The New York Magazine website should make a restaurant search that’s like the rental/sales search on Streeteasy.com: that is to say, a Google Maps based one. I want to be able to go to a neighborhood in Google Maps and see every single restaurant therein. You would be able to mouseover the various restaurants to pull up small descriptions and click for the full review/menu.
How hard could this possibly be? NY Mag already has the addresses of all the restaurants in their database, but searching by neighborhood is a clunky and inexact process. By integrating it better with Google Maps it would become the de facto NYC restaraunt search. Where’s the downside?
Drummer Josh Freese has the greatest pricing scheme for his new album I’ve ever seen. You can pay between $7 and $75,000 for the album, and you’ll get crazier and crazier bonuses as you go up the pay scale. Here’s some of the stuff from the $20,000 package:
-Maynard James Keenan, Mark from Devo and Josh take you miniature golfing and then drop you off on the side of the freeway (all filmed and posted on youtube) -Josh writes 2 songs about you and it’s made available on iTunes and appears on his next record (you can sing back up on em, clap, play the drums, triangle, whatever….) -Drum lesson OR foot and back massage (once again…couples welcome and discreet parking available) -Pick any 3 items out of Josh’s closet.
This is an interesting article about the state of all those luxury condo buildings that have sprouted up over the last few years and how they’re all sitting empty right now. It’s bad news for developers (and the poor bastards who paid $850,000 to live in Greenpoint a year ago), but great news for people looking to rent/buy soon.
I’ve been trolling rental sites lately, as Sarah and I are looking to move in either May or June, and it’s amazing how many of these buildings are renting out apartments, and for not that much money. And these prices are only going to come down. Sure, the summer is when most rentals turn over and college kids swarm the city, but with virtually no finance or media jobs for recent grads to move here for, I somehow don’t think the competition will be as fierce.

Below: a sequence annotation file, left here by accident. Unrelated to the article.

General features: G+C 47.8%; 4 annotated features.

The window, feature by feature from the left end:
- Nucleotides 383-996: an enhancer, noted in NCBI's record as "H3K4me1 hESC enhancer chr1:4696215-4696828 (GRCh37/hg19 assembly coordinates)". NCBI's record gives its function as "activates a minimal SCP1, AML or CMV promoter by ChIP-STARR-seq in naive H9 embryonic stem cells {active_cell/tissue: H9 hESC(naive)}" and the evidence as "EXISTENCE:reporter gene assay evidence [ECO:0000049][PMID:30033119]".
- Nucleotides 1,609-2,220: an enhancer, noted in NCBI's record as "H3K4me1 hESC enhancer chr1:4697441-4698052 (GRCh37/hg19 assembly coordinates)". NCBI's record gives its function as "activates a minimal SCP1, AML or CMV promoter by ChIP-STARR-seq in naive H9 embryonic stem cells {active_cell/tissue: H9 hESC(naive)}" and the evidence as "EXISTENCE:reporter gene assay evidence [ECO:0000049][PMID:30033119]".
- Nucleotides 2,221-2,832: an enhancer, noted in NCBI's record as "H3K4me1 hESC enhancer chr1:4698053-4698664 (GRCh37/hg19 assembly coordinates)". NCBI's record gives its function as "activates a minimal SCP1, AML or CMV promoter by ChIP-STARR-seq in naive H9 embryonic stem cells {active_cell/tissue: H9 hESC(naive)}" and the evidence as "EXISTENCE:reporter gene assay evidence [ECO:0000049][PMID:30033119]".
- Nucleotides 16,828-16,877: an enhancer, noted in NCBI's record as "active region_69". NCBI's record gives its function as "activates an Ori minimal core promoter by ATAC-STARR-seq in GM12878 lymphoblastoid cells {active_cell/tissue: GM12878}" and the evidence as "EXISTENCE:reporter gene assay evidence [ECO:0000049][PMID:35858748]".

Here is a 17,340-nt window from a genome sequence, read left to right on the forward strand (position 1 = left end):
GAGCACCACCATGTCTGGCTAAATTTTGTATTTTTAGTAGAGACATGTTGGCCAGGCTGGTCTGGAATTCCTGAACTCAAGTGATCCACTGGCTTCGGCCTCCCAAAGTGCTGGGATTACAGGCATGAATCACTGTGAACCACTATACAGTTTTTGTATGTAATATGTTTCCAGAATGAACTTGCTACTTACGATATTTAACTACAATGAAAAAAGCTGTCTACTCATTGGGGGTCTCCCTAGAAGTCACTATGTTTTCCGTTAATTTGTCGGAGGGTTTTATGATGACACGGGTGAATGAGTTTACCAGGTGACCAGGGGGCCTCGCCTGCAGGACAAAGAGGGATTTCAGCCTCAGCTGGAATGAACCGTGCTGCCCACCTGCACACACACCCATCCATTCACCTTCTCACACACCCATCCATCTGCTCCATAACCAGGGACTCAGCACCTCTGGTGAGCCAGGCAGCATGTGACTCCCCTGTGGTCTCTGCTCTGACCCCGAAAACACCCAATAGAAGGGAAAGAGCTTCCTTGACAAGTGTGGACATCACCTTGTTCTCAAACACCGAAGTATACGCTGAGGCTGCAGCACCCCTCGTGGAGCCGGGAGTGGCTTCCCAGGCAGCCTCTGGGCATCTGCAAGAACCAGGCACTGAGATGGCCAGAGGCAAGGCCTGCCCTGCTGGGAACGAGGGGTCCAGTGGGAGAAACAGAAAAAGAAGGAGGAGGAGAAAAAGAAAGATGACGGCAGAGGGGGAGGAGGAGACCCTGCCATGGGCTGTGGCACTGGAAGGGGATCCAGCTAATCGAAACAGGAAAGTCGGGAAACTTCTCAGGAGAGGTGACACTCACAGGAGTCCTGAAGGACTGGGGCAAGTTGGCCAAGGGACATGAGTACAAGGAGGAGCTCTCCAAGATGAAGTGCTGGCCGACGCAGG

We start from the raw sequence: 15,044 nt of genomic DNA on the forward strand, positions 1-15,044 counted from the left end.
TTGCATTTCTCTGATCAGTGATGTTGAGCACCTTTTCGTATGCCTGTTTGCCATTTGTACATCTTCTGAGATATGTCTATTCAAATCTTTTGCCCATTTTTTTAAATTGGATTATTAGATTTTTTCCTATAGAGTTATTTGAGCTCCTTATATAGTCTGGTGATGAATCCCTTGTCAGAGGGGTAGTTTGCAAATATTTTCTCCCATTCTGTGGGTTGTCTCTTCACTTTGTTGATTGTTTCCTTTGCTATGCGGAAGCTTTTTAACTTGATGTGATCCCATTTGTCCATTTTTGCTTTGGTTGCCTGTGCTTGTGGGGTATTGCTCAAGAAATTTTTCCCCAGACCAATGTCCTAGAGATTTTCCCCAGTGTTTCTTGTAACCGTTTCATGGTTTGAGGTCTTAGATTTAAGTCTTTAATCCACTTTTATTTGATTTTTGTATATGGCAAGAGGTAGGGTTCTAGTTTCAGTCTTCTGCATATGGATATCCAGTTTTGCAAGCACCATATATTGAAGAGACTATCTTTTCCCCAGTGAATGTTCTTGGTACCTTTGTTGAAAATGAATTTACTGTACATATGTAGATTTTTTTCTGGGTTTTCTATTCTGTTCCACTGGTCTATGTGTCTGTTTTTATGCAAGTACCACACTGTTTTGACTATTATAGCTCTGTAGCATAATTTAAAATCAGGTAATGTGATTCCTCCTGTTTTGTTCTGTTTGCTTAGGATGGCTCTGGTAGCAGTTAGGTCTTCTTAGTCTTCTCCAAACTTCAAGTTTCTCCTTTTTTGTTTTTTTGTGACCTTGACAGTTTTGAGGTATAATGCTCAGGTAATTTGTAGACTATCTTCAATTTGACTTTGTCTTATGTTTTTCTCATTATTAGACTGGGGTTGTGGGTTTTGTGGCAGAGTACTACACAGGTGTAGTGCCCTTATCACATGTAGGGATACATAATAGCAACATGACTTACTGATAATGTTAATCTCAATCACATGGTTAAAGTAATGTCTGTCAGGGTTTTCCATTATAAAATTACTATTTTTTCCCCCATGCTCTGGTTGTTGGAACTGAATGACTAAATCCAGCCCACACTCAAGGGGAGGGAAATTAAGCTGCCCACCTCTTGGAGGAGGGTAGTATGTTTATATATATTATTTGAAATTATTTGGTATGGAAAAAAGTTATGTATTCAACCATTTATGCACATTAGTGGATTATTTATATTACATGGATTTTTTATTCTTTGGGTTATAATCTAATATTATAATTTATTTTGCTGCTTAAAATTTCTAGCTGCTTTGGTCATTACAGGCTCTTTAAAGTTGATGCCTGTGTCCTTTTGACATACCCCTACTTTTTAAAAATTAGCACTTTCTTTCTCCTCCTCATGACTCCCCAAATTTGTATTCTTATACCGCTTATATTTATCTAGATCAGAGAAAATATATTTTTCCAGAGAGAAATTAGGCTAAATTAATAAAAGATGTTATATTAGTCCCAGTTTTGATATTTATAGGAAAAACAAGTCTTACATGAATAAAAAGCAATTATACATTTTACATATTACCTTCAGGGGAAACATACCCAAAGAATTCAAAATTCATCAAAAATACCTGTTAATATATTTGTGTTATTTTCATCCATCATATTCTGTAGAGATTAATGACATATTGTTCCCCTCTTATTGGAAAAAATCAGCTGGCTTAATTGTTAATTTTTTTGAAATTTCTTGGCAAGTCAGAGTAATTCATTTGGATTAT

List of things I always say I want to do but don't do
-Write short fiction -Write a novel -Write sketches -Write a screenplay -Write a spec script -Write a one man show -Take an acting class -Get headshots -Get an agent -Go out on auditions -Learn to cook -Take more photos -Volunteer -Pitch for more freelance work -Start a new non-personal blog -Start a company -Use my gym membership -Cancel my gym membership because I don’t use it -Diet -Budget better -Focus up my goals
Goal for 2009: Complete at least 5 things on this list. Unless this is a secret entry on this list, which I might use as an excuse in 2010.
I’m going to SxSW next month in Austin to hang out with Bill and Milo and also do some blogging for Spin and Gizmodo. I’m very excited! I went last year with the Ra Ra Riot crew and it was one of the most fun weekends of the year. This year, I want to plan a bit better, so Bill and I have been tossing around bands that we want to see from the above overwhelmingly-large list. Here’s what we have so far. If anyone has any reccomendations for bands that will be at SxSW that I may not have heard of, let me know about them so I can check ‘em out ahead of time.
Ra Ra Riot (duh) The Tallest Man on Earth Beach House Andrew Bird Deer Tick Dredg Explosions in the Sky Gang Gang Dance Grizzly Bear Max Tundra St. Vincent Vetiver Woven Hand Anathallo Annuals Margaret Cho (this one is all Bill’s idea, as he is a lesbian.) Cursive Pepi Ginsberg Mae Shi Russian Futurists Wrens
They should sell bottom-of-bowl ramen broth in cans. Specifically, the end broth from Ippudo’s Akamuru Modern ramen. Its porky, garlicky, salty goodness would be a perfect warmer on a frigid day. Simply bring over some of those fancy vending machines from Japan that dispense hot coffee in cans and put them to better use here. How hard could it be?
I have definitely noticed this phenomenon of restaurants being super appreciative of your business these days. Not only is it possible to just walk in without a reservation to tons of places that used to require a reservation a week in advance, but you can tell that they really want to make you happy. It’s awesome for obvious reasons but also sad to see an industry struggling so visibly.
A couple of weeks ago Sarah and I walked into Bar Q in the Village, which opened this summer to a decent amount of buzz in food nerd circles. It was 8:30 on a Saturday night and we were seated immediately. We decided to skip appetizers because the menu was a bit on the pricey side. Usually, when I do this (or skip booze) I feel guilty and like the restaurant thinks I’m a cheapskate. This time, our server came over with a free app after we ordered, saying “my manager thinks you guys are just totally awesome” and that they wanted us to have something to munch on while we waited for our entrees.
Obviously, this is great, and feeling appreciated in a restaurant where a year ago you felt like you had to impress them is wonderful, but I still have trouble getting over the sadness I feel at the motivations behind it.